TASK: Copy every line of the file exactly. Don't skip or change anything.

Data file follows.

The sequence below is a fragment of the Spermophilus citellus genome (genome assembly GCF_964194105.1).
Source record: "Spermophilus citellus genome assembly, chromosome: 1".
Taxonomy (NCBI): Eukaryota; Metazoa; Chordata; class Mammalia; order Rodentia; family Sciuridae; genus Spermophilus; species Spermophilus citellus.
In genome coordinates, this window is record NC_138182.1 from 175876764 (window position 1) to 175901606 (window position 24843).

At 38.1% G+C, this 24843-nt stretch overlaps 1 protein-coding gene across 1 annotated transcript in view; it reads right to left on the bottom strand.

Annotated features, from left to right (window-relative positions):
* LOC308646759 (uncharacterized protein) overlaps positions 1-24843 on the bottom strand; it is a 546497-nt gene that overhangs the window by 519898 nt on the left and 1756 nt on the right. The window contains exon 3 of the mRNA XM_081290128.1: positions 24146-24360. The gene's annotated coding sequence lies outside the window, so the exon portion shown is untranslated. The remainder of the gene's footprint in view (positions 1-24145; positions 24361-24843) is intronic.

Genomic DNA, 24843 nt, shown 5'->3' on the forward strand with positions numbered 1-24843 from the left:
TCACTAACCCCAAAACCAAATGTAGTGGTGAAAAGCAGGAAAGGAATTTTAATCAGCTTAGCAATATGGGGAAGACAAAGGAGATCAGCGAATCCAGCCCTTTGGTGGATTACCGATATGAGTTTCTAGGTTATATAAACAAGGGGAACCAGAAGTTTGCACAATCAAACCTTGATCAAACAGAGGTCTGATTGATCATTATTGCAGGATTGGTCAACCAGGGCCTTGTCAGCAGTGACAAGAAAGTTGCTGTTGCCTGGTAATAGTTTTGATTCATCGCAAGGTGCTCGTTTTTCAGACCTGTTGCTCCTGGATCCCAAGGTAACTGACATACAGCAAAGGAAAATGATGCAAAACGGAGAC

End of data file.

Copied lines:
The sequence below is a fragment of the Spermophilus citellus genome (genome assembly GCF_964194105.1).
Source record: "Spermophilus citellus genome assembly, chromosome: 1".
Taxonomy (NCBI): Eukaryota; Metazoa; Chordata; class Mammalia; order Rodentia; family Sciuridae; genus Spermophilus; species Spermophilus citellus.
In genome coordinates, this window is record NC_138182.1 from 175876764 (window position 1) to 175901606 (window position 24843).

At 38.1% G+C, this 24843-nt stretch overlaps 1 protein-coding gene across 1 annotated transcript in view; it reads right to left on the bottom strand.

Annotated features, from left to right (window-relative positions):
* LOC308646759 (uncharacterized protein) overlaps positions 1-24843 on the bottom strand; it is a 546497-nt gene that overhangs the window by 519898 nt on the left and 1756 nt on the right. The window contains exon 3 of the mRNA XM_081290128.1: positions 24146-24360. The gene's annotated coding sequence lies outside the window, so the exon portion shown is untranslated. The remainder of the gene's footprint in view (positions 1-24145; positions 24361-24843) is intronic.

Genomic DNA, 24843 nt, shown 5'->3' on the forward strand with positions numbered 1-24843 from the left:
TCACTAACCCCAAAACCAAATGTAGTGGTGAAAAGCAGGAAAGGAATTTTAATCAGCTTAGCAATATGGGGAAGACAAAGGAGATCAGCGAATCCAGCCCTTTGGTGGATTACCGATATGAGTTTCTAGGTTATATAAACAAGGGGAACCAGAAGTTTGCACAATCAAACCTTGATCAAACAGAGGTCTGATTGATCATTATTGCAGGATTGGTCAACCAGGGCCTTGTCAGCAGTGACAAGAAAGTTGCTGTTGCCTGGTAATAGTTTTGATTCATCGCAAGGTGCTCGTTTTTCAGACCTGTTGCTCCTGGATCCCAAGGTAACTGACATACAGCAAAGGAAAATGATGCAAAACGGAGAC